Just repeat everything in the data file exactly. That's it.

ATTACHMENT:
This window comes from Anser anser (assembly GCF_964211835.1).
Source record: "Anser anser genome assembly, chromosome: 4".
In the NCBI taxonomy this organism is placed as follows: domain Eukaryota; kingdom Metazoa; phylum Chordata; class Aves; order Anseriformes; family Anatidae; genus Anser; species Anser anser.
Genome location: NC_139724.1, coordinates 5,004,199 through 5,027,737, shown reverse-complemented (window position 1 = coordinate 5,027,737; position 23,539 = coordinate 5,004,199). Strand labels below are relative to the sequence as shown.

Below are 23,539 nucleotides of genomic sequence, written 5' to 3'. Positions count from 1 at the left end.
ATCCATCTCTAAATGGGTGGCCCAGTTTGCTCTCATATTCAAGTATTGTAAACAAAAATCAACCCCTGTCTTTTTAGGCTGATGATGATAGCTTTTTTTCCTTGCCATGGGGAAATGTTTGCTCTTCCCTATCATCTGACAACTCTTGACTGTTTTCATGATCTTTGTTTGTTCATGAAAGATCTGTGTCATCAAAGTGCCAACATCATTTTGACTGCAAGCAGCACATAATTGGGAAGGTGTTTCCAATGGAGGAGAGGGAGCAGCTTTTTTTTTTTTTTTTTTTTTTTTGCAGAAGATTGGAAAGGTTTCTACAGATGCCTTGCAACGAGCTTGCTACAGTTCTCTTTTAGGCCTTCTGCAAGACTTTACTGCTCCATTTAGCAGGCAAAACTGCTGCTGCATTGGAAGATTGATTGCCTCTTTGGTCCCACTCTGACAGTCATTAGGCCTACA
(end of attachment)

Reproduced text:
This window comes from Anser anser (assembly GCF_964211835.1).
Source record: "Anser anser genome assembly, chromosome: 4".
In the NCBI taxonomy this organism is placed as follows: domain Eukaryota; kingdom Metazoa; phylum Chordata; class Aves; order Anseriformes; family Anatidae; genus Anser; species Anser anser.
Genome location: NC_139724.1, coordinates 5,004,199 through 5,027,737, shown reverse-complemented (window position 1 = coordinate 5,027,737; position 23,539 = coordinate 5,004,199). Strand labels below are relative to the sequence as shown.

Below are 23,539 nucleotides of genomic sequence, written 5' to 3'. Positions count from 1 at the left end.
ATCCATCTCTAAATGGGTGGCCCAGTTTGCTCTCATATTCAAGTATTGTAAACAAAAATCAACCCCTGTCTTTTTAGGCTGATGATGATAGCTTTTTTTCCTTGCCATGGGGAAATGTTTGCTCTTCCCTATCATCTGACAACTCTTGACTGTTTTCATGATCTTTGTTTGTTCATGAAAGATCTGTGTCATCAAAGTGCCAACATCATTTTGACTGCAAGCAGCACATAATTGGGAAGGTGTTTCCAATGGAGGAGAGGGAGCAGCTTTTTTTTTTTTTTTTTTTTTTTTGCAGAAGATTGGAAAGGTTTCTACAGATGCCTTGCAACGAGCTTGCTACAGTTCTCTTTTAGGCCTTCTGCAAGACTTTACTGCTCCATTTAGCAGGCAAAACTGCTGCTGCATTGGAAGATTGATTGCCTCTTTGGTCCCACTCTGACAGTCATTAGGCCTACA